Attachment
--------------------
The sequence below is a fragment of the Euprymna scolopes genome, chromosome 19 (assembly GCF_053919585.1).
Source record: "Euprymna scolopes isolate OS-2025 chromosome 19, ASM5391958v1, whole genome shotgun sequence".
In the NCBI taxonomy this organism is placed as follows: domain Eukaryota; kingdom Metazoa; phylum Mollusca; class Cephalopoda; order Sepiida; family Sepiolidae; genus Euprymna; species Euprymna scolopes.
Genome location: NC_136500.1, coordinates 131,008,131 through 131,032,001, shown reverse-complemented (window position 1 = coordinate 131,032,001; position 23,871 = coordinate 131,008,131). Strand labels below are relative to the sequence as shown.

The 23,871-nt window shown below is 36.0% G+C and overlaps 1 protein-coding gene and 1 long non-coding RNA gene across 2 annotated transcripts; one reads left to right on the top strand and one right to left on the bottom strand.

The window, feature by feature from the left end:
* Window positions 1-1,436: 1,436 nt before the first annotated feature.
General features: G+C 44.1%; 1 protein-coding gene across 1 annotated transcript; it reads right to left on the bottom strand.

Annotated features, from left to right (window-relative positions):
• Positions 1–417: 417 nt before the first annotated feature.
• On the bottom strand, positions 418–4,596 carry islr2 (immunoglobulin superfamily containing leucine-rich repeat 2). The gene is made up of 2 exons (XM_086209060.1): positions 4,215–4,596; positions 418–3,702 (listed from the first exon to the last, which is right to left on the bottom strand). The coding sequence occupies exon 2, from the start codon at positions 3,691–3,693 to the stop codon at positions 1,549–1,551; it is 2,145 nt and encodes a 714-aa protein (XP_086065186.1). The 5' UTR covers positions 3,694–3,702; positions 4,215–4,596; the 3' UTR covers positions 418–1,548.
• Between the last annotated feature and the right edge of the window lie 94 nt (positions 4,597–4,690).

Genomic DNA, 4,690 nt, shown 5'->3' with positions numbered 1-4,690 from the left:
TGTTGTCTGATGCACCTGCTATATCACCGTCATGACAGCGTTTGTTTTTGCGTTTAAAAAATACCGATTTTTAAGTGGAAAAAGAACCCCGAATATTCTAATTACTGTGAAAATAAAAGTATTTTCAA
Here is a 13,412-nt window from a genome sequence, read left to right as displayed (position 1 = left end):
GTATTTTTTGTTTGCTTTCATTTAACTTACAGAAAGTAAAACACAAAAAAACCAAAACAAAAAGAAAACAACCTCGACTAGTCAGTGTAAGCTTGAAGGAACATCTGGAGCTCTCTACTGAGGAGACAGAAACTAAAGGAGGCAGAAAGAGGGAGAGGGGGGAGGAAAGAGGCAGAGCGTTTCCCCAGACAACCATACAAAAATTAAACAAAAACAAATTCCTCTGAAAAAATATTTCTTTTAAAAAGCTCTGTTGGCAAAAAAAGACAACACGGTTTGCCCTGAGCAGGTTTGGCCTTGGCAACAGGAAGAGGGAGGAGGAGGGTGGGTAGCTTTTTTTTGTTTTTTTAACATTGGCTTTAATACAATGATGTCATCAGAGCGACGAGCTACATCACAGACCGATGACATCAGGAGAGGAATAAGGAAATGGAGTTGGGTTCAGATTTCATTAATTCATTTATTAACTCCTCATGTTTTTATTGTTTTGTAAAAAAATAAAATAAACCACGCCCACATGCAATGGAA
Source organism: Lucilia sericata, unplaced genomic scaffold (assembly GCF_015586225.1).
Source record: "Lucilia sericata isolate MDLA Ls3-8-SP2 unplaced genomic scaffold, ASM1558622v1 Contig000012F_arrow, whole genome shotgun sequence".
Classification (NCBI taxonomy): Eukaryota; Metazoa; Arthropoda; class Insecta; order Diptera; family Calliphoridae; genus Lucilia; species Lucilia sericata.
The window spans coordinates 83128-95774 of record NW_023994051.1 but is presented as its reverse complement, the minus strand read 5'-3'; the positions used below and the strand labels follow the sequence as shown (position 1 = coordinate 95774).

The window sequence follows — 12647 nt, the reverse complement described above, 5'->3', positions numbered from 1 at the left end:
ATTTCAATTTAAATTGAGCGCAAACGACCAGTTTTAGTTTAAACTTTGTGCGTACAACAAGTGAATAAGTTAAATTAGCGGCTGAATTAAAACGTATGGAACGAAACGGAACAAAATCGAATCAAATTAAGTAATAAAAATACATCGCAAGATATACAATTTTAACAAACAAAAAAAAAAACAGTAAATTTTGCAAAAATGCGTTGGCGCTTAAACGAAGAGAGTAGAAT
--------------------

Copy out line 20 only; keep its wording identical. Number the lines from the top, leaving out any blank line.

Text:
The window spans coordinates 83128-95774 of record NW_023994051.1 but is presented as its reverse complement, the minus strand read 5'-3'; the positions used below and the strand labels follow the sequence as shown (position 1 = coordinate 95774).